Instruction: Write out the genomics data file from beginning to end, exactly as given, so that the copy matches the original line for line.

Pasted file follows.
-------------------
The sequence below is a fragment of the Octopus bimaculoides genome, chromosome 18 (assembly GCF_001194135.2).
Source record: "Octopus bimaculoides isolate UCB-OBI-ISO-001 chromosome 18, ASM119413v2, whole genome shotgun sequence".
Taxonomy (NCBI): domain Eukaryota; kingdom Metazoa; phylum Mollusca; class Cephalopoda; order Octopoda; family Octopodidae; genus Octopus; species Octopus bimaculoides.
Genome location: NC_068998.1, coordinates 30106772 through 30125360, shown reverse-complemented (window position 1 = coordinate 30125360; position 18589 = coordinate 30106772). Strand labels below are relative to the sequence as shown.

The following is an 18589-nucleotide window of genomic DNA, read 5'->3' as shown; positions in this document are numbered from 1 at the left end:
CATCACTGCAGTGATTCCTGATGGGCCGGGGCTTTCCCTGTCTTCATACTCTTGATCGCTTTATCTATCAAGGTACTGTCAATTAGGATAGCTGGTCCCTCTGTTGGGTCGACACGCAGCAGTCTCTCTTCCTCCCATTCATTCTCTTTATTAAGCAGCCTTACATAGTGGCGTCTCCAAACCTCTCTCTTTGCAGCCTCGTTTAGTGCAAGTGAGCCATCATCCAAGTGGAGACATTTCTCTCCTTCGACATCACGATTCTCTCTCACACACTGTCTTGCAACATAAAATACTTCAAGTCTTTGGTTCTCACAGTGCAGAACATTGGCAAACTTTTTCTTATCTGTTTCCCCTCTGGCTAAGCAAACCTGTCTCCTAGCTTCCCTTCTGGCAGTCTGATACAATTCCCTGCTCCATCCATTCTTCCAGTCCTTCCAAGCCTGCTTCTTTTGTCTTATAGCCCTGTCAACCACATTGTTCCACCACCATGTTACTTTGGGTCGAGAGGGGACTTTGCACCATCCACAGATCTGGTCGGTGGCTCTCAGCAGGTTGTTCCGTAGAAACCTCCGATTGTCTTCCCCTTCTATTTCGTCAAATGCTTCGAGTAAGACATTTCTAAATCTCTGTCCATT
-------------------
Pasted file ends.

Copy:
The sequence below is a fragment of the Octopus bimaculoides genome, chromosome 18 (assembly GCF_001194135.2).
Source record: "Octopus bimaculoides isolate UCB-OBI-ISO-001 chromosome 18, ASM119413v2, whole genome shotgun sequence".
Taxonomy (NCBI): domain Eukaryota; kingdom Metazoa; phylum Mollusca; class Cephalopoda; order Octopoda; family Octopodidae; genus Octopus; species Octopus bimaculoides.
Genome location: NC_068998.1, coordinates 30106772 through 30125360, shown reverse-complemented (window position 1 = coordinate 30125360; position 18589 = coordinate 30106772). Strand labels below are relative to the sequence as shown.

The following is an 18589-nucleotide window of genomic DNA, read 5'->3' as shown; positions in this document are numbered from 1 at the left end:
CATCACTGCAGTGATTCCTGATGGGCCGGGGCTTTCCCTGTCTTCATACTCTTGATCGCTTTATCTATCAAGGTACTGTCAATTAGGATAGCTGGTCCCTCTGTTGGGTCGACACGCAGCAGTCTCTCTTCCTCCCATTCATTCTCTTTATTAAGCAGCCTTACATAGTGGCGTCTCCAAACCTCTCTCTTTGCAGCCTCGTTTAGTGCAAGTGAGCCATCATCCAAGTGGAGACATTTCTCTCCTTCGACATCACGATTCTCTCTCACACACTGTCTTGCAACATAAAATACTTCAAGTCTTTGGTTCTCACAGTGCAGAACATTGGCAAACTTTTTCTTATCTGTTTCCCCTCTGGCTAAGCAAACCTGTCTCCTAGCTTCCCTTCTGGCAGTCTGATACAATTCCCTGCTCCATCCATTCTTCCAGTCCTTCCAAGCCTGCTTCTTTTGTCTTATAGCCCTGTCAACCACATTGTTCCACCACCATGTTACTTTGGGTCGAGAGGGGACTTTGCACCATCCACAGATCTGGTCGGTGGCTCTCAGCAGGTTGTTCCGTAGAAACCTCCGATTGTCTTCCCCTTCTATTTCGTCAAATGCTTCGAGTAAGACATTTCTAAATCTCTGTCCATT